# On the Matter of Function Signatures

Programmers tend to click on function names to read the implementation to understand what a function actually does. Often software engineers consider this a main tool of their IDE. I lately come to think of that behaviour as a smell. I would like to enhance my functions to be able to tell everything from just looking at the (type) signature.

tl;dr: Total, pure and well typed functions lead to function signatures that tell the user everything she needs to know.

Bold statement. Let me elaborate on that.

## On Functions

Mathematically a function is a rule that maps entries from one set onto another set. We actually know that from basic math: The function inc = x + 1 maps all numbers x to their respective successors. The signature for an implementation of that function would look something like that:

inc :: Integer -> Integer inc x = x + 1 {- Haskell Throughout this post I will use Haskell as my language of choise. If you have never seen Haskell code before, the following prerequesits might be useful: 1. Function signatures look like this: 'fun :: Int -> Int -> Int' Where 'fun' is the function name and types follow after the '::'. Types are read from left to right and map to the arguments of the function. The last one is the return type of the function. Example: add :: Int -> Int -> Int add x y = x + y means that x is of type Int, y is of type Int and the return value is also of type Int. 2. There's a difference between Int and Integer in the boundaries of both types. Int is an instance of the typeclass Bounded and has a max and a min value (dependent on your processor architecture); whereas Integer has no max or min value. 3. A function name can contain single quotes, e.g. dvd' is another function than dvd. It often is used by Haskell developers in a very mathematical way to show that it is some kind of derivation of the original function. -}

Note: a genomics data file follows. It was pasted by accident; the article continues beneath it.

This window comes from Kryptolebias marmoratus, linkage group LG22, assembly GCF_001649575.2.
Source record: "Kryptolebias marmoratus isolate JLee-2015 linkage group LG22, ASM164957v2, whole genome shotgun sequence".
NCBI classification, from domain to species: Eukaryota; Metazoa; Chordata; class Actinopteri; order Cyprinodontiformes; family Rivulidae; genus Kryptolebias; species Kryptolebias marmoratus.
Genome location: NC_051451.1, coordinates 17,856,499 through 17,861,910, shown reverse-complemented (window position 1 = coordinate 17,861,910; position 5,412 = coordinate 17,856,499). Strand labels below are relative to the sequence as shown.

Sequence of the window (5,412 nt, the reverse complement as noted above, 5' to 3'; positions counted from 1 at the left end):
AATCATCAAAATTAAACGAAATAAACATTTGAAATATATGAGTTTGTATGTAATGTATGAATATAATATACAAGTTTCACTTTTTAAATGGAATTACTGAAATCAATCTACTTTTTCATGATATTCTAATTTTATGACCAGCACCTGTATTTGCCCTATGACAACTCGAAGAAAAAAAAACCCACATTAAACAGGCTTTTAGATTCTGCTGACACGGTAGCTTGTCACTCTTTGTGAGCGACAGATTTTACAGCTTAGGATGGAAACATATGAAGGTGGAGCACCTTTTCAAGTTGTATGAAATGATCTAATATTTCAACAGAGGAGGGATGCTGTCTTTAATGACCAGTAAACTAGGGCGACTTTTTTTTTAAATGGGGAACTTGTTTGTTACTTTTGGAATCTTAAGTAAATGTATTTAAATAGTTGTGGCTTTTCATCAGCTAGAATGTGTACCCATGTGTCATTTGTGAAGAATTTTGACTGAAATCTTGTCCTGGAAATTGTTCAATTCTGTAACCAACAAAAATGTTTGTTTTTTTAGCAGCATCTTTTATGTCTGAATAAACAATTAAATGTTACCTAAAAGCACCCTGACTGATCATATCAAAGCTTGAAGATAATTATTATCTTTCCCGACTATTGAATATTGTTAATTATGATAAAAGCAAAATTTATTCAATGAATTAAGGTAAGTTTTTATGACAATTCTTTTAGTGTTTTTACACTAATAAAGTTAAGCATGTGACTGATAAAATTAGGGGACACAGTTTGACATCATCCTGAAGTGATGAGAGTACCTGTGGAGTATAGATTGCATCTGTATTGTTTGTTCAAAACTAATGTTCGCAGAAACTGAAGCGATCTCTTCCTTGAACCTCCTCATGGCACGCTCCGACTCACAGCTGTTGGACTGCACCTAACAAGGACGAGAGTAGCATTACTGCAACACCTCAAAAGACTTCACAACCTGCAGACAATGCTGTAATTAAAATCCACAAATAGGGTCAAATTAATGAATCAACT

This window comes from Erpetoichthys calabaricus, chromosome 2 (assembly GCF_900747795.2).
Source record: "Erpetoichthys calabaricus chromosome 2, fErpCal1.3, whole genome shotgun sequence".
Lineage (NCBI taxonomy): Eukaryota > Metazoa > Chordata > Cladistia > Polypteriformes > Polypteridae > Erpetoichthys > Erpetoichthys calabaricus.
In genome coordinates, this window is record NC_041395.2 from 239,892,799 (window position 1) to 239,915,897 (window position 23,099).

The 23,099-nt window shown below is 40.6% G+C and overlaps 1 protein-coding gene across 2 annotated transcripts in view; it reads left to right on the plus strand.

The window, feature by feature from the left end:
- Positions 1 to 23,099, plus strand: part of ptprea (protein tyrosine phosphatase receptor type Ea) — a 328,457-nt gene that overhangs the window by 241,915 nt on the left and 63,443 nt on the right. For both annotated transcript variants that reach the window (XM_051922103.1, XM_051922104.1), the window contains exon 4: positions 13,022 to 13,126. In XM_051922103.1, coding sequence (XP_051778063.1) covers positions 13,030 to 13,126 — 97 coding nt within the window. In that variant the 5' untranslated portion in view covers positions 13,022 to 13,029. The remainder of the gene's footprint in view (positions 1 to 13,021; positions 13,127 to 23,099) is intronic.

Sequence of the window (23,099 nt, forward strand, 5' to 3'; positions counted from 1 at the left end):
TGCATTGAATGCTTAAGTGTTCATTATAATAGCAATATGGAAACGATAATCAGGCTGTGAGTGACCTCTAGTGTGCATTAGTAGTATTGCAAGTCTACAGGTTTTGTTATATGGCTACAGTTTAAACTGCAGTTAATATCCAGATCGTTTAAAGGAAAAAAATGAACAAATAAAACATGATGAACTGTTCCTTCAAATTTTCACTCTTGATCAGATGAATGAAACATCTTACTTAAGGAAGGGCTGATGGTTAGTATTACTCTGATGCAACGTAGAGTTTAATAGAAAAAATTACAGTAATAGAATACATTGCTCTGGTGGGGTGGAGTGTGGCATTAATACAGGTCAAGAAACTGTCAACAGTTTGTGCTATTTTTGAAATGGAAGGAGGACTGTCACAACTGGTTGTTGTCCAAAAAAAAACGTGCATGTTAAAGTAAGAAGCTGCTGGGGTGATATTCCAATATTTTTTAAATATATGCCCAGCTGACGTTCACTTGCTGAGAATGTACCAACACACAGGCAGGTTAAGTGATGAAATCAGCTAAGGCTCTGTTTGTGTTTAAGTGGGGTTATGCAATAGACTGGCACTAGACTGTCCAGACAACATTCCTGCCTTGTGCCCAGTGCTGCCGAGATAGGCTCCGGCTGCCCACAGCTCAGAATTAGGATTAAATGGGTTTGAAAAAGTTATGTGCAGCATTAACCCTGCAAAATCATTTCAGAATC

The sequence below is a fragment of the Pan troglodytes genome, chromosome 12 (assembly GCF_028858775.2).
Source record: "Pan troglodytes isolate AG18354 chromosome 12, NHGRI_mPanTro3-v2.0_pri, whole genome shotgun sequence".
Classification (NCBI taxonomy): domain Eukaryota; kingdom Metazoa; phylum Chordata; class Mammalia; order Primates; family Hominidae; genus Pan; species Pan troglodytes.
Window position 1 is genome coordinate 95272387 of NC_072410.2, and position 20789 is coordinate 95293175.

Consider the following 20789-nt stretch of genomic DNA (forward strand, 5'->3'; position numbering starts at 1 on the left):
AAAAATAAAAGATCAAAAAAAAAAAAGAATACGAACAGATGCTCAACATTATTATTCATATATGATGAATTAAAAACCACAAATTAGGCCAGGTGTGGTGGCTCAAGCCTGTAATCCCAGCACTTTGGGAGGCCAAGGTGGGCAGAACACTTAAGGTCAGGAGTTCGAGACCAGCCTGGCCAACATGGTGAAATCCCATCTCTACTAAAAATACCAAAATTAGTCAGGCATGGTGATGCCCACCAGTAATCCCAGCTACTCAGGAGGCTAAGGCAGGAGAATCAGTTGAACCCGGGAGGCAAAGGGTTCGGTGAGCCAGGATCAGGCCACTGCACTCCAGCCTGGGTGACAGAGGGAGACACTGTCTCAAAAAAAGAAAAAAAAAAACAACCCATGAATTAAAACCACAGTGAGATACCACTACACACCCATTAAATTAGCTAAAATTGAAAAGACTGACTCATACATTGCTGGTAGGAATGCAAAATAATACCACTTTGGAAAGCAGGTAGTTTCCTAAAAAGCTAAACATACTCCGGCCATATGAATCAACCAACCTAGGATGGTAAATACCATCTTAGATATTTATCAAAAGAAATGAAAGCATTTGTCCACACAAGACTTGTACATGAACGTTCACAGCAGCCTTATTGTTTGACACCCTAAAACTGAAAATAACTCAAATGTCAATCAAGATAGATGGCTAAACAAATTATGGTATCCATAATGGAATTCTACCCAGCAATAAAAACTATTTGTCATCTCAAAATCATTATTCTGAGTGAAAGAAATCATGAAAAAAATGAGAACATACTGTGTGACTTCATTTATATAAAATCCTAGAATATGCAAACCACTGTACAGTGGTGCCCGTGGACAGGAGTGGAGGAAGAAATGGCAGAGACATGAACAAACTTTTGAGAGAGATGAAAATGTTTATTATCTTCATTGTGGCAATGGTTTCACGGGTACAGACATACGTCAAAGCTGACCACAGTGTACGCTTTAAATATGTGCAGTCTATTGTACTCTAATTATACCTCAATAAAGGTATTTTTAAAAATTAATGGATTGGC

We expect an integer output for every integer put in. We do not expect anything else from that function and would be utterly surprised getting a string back or something completely different. We want to trust that implementation. Have another look at simple math:

add :: Int -> Int -> Int sbt :: Int -> Int -> Int -- subtract mlt :: Int -> Int -> Int -- multiply dvd :: Int -> Int -> Int -- divide

From the signatures we read that every pair of integer input will return an integer output for every operation.

We can guess that dvd will actually give us the quotient and drop the remainder. Easy. But there is one other problem with dvd: It simply lies about its mapping rule.

We know, that the division by 0 is not defined. In math we would respond with undefined or not permitted. But that very response is a string rather than an integer and we are surprised. Maybe it’s not a string that is returned but an error message thrown through an exception that puts the whole program to halt. We would be stunned in surprisal for the sheer amount of effect. And we should be! The signature is lying to us!

What happens in the dvd function? Let's look at the internals:

dvd :: Int -> Int -> Int dvd x 0 = error “Division by 0 is not defined." dvd x y = x `div` y

It’s easy to see that division by zero throws an exception. But we had to look up the implementation. And again, I would rather not have to do that.

## Total Functions

The implementation of dvd is called a partial function. Mathematically speaking we can only apply the function to a part of our set (Integer\{0}) for the second parameter.